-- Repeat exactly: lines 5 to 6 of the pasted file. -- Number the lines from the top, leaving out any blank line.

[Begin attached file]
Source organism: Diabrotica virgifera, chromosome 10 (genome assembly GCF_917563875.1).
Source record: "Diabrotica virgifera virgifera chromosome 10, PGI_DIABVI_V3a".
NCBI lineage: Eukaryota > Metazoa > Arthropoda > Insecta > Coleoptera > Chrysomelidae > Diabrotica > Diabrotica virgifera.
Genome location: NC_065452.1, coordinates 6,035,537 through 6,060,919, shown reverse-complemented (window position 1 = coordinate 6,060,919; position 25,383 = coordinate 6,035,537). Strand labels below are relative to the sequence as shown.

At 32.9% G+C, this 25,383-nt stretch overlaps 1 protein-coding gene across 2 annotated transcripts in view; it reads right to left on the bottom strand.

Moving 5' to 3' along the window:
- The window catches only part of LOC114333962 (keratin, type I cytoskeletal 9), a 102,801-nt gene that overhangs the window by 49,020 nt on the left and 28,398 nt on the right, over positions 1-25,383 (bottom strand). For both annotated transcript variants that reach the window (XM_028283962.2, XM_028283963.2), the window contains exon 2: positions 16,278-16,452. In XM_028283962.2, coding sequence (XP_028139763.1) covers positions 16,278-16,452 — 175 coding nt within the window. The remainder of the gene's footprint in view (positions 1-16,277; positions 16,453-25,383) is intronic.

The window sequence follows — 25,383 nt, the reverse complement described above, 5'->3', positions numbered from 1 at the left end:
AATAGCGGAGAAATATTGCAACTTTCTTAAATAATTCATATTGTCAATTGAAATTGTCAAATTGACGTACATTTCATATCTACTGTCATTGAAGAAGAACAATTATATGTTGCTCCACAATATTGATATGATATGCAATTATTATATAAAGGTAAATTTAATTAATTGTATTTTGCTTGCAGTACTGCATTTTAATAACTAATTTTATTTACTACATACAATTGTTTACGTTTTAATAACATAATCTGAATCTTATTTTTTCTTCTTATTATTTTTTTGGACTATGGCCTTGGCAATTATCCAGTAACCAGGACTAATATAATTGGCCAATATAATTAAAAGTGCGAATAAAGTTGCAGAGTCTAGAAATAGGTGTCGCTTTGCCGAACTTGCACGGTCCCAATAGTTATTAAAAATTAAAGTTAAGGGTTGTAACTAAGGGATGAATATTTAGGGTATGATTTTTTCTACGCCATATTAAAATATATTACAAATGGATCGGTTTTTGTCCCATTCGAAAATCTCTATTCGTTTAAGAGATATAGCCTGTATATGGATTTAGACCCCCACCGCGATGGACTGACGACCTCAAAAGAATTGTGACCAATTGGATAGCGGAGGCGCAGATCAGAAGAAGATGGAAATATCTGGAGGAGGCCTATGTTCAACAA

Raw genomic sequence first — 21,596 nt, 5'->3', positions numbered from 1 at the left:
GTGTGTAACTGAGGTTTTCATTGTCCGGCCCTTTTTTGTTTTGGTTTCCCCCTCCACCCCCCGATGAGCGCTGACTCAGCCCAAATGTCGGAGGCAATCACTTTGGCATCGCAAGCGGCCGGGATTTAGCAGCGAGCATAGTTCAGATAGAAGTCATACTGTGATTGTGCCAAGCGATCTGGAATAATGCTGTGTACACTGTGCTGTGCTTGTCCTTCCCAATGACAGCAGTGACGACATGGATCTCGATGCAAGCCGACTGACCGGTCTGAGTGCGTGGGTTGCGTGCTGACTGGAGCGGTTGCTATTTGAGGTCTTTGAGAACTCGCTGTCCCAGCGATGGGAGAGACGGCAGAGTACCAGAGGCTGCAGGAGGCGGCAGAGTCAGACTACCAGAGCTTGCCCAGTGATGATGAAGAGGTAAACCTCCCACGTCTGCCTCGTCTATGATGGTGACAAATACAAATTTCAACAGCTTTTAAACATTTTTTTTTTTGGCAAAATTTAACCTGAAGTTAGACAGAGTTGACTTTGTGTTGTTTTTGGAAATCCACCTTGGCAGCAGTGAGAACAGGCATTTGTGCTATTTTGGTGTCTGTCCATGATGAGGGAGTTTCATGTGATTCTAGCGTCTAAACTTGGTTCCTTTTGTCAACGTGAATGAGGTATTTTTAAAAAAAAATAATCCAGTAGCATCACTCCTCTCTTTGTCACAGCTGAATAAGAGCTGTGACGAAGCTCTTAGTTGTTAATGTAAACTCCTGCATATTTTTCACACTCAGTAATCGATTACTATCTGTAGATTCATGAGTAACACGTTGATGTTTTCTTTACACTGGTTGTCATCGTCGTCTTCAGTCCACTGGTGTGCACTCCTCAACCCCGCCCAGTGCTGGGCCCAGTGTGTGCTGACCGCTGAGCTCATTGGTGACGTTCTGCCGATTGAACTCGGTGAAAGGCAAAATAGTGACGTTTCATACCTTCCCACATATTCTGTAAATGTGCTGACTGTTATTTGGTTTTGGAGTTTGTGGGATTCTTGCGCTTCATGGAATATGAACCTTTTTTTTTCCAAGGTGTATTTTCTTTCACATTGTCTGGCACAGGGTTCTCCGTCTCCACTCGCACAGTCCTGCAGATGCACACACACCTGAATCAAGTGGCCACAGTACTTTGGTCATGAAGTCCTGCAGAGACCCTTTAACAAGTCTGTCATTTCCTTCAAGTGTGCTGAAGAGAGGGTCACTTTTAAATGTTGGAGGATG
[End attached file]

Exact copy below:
At 32.9% G+C, this 25,383-nt stretch overlaps 1 protein-coding gene across 2 annotated transcripts in view; it reads right to left on the bottom strand.

Moving 5' to 3' along the window: